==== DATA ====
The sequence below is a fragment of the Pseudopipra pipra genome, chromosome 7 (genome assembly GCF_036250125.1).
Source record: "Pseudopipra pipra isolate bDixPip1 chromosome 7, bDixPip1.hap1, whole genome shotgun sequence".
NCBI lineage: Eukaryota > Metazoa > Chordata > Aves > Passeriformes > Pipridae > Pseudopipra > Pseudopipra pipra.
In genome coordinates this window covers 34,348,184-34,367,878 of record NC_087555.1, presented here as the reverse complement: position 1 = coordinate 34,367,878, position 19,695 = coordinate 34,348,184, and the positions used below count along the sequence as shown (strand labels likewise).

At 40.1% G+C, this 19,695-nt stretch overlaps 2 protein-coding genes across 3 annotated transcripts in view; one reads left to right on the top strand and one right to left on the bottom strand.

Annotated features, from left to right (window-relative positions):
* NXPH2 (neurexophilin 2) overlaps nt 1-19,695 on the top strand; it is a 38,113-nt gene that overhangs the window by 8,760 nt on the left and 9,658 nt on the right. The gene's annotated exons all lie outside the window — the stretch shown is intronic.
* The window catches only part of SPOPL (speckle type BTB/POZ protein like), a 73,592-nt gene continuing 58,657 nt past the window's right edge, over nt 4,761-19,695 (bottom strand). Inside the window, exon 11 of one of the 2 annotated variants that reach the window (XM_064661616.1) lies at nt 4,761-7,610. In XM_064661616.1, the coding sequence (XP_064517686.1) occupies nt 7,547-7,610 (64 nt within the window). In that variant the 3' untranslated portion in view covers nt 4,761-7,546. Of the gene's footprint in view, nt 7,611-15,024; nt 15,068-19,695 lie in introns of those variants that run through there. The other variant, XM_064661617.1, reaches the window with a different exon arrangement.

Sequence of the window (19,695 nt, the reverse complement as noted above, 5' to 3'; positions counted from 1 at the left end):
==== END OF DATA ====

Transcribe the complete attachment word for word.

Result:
The sequence below is a fragment of the Pseudopipra pipra genome, chromosome 7 (genome assembly GCF_036250125.1).
Source record: "Pseudopipra pipra isolate bDixPip1 chromosome 7, bDixPip1.hap1, whole genome shotgun sequence".
NCBI lineage: Eukaryota > Metazoa > Chordata > Aves > Passeriformes > Pipridae > Pseudopipra > Pseudopipra pipra.
In genome coordinates this window covers 34,348,184-34,367,878 of record NC_087555.1, presented here as the reverse complement: position 1 = coordinate 34,367,878, position 19,695 = coordinate 34,348,184, and the positions used below count along the sequence as shown (strand labels likewise).

At 40.1% G+C, this 19,695-nt stretch overlaps 2 protein-coding genes across 3 annotated transcripts in view; one reads left to right on the top strand and one right to left on the bottom strand.

Annotated features, from left to right (window-relative positions):
* NXPH2 (neurexophilin 2) overlaps nt 1-19,695 on the top strand; it is a 38,113-nt gene that overhangs the window by 8,760 nt on the left and 9,658 nt on the right. The gene's annotated exons all lie outside the window — the stretch shown is intronic.
* The window catches only part of SPOPL (speckle type BTB/POZ protein like), a 73,592-nt gene continuing 58,657 nt past the window's right edge, over nt 4,761-19,695 (bottom strand). Inside the window, exon 11 of one of the 2 annotated variants that reach the window (XM_064661616.1) lies at nt 4,761-7,610. In XM_064661616.1, the coding sequence (XP_064517686.1) occupies nt 7,547-7,610 (64 nt within the window). In that variant the 3' untranslated portion in view covers nt 4,761-7,546. Of the gene's footprint in view, nt 7,611-15,024; nt 15,068-19,695 lie in introns of those variants that run through there. The other variant, XM_064661617.1, reaches the window with a different exon arrangement.

Sequence of the window (19,695 nt, the reverse complement as noted above, 5' to 3'; positions counted from 1 at the left end):